Analysing Wilkie Collins’s Writing

The Wilkie Collins Society publishes analysis of the writing of Wilkie Collins. It ranges from literary criticism of the texts to research into how his writing was published and received and what he earned from it.

Events in books
Cornwall Then and Now, December 2019.
Andrew Gasson.
A 21st century visit to six places in Rambles Beyond Railways (1851) with pictures then and now.

Cornwall Then and Now Part 2, September 2020.
Andrew Gasson.
Six more places in Rambles Beyond Railways (1851) as they appeared then and now.

Walter’s Walk – Walter Hartright meets the woman in white, August 2010.
Paul Lewis.
A reconstruction of Walter Hartright’s walk on 6 August 1849 in the first part of The Woman in White. With a new identification of the place ‘where four roads met’.

Who was Mrs. Glutch? December 2021.
Paul Lewis.
Tracking down the real person behind the landlady Wilkie called ‘Mrs Glutch’ in his tale ‘Laid up in Two Lodgings’ published in Household Words 14 June 1856.

Literary criticism
A Wilkie Collins PhD dissertation, December 2003.
Zlata Antonova and Kirsten Hüttner.
Wilkie Collins’s three writing periods examined especially the third and particularly Man and Wife (1870) and The Law and the Lady (1875).

Collins the Campaigner, August 2015.
Andrew Lycett.
Analysis of the campaigns hidden in Wilkie’s novels. Reprinted from Journal of the Society of Authors CXXVI, Spring 2015.

Poor Miss Finch and some Literary Coincidences, March 2022.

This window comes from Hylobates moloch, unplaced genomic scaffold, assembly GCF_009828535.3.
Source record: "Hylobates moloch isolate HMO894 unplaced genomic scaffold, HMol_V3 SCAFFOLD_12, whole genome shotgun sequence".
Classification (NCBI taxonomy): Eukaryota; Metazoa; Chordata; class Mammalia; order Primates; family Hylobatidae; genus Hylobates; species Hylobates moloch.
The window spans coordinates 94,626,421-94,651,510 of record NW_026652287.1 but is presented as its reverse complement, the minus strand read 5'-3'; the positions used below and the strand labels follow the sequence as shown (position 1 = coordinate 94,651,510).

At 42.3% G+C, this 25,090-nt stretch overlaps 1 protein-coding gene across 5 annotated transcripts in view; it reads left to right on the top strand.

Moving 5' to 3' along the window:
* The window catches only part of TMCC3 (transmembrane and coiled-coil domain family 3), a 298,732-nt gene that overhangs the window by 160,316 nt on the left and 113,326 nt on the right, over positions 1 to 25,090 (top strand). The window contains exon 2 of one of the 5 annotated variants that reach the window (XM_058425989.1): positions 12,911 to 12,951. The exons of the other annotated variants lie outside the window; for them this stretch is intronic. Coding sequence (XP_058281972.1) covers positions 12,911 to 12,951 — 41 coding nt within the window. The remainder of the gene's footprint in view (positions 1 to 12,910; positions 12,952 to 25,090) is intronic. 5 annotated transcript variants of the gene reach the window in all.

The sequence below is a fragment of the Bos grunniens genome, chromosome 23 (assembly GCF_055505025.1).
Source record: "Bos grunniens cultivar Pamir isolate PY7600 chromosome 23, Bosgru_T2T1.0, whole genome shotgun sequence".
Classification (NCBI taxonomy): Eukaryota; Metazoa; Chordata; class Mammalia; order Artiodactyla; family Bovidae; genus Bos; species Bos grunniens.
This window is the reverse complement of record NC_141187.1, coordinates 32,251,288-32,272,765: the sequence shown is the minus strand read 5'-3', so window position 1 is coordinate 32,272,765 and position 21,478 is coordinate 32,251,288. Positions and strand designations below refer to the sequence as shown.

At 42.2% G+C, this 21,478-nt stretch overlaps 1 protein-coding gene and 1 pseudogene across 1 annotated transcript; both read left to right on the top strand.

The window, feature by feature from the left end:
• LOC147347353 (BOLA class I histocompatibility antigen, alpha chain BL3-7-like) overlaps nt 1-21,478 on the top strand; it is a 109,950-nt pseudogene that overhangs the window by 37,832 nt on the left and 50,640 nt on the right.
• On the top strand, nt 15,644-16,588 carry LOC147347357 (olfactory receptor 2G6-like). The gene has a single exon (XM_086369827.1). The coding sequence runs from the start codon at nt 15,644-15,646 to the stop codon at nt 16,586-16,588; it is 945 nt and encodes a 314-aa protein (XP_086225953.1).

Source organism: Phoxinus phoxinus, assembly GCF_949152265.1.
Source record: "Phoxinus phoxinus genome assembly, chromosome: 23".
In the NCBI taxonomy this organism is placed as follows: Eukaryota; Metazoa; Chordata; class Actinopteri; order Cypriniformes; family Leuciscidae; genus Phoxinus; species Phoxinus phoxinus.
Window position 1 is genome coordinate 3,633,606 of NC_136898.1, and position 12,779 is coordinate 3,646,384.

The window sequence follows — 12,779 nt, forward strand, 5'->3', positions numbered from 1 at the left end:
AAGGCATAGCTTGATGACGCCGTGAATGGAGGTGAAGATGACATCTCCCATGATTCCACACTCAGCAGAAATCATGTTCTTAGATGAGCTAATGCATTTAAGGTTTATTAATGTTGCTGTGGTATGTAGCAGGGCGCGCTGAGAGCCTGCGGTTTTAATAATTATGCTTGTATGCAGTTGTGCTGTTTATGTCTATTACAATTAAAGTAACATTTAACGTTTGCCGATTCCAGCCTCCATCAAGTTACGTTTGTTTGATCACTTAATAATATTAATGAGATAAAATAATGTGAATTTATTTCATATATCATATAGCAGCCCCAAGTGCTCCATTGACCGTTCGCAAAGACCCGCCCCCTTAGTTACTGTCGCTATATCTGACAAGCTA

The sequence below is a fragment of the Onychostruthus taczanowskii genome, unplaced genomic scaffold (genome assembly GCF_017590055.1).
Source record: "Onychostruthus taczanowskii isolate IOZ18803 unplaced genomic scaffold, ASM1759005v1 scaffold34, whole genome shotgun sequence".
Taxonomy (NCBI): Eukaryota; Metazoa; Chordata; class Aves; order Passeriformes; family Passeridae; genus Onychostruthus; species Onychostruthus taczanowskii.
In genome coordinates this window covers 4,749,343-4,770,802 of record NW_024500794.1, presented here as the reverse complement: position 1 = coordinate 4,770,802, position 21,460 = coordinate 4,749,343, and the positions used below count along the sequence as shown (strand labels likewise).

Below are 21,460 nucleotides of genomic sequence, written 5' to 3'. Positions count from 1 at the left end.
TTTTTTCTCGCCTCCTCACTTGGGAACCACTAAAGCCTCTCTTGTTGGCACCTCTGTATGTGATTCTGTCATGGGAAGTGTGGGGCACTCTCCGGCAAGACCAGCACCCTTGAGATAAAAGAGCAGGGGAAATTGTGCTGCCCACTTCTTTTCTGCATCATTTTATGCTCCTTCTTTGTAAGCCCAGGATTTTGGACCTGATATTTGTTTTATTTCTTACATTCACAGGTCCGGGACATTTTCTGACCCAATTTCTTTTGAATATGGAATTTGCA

Andrew Gasson.
Accusations of plagiarism levelled against Wilkie and the coincidences behind them.

Wilkie’s Two Late “American Stories”: Finds or Fakes?, October 2013.
Graham Law.
Two stories posthumously attributed in local American newspapers to Wilkie Collins, but the conclusion is that neither is by him.

The Possible Influence of Wilkie Collins on Bram Stoker, April 1997. 
Katherine Haynes
Analysis of similarities between Bram Stoker’s work and Wilkie Collins.

The Narrators in Wilkie Collins’s The Moonstone, April 1997.
How Collins uses multiple narrators to achieve his dramatic effects.

Milking the Moonstone, August 2022.
What Wilkie earned from his great detective novel first published in All the Year Round in 1868 and how he sold the copyright 12 times. Draws on correspondence and his bank account.

Opinions of the Press – Olympic Theatre Woman in White, February 2010.
Edited by Paul Lewis.
A facsimile reproduction of original press criticism of the dramatic version of The Woman in White produced and distributed by the Olympic Theatre in 1871.

The Woman in White at the Olympic Theatre, August 2009.
An analysis of the performances and receipts from the dramatisation in 1871 drawn from correspondence and Wilkie’s bank account.

Censoring The New Magdalen, July 2019.
Paul Lewis
Wilkie’s brushes with the Lord Chamberlain over the dramatisation of The New Magdalen revealed by correspondence and archives. The play opened on 19 May 1873.

What Wilkie Earned from All The Year Round, August 2015,
Paul Lewis.
New information about Wilkie’s pay and profit share from Dickens’s periodical All the Year Round. Drawn from correspondence and Wilkie’s and Dickens’s bank accounts.

Wilkie Collins and his Dear Dutchmen, August 1998.
P J M van Winden.
The copyright battle between Wilkie Collins and the Belinfante brothers in Netherlands.

The Mystery of the Woman in White in Leicester, April 2006.
Valerie Pedlar.
Performances of a dramatic version of The Woman in White before Wilkie wrote his own, and the evidence of the performance for just one night in Leicester on 26 August 1870.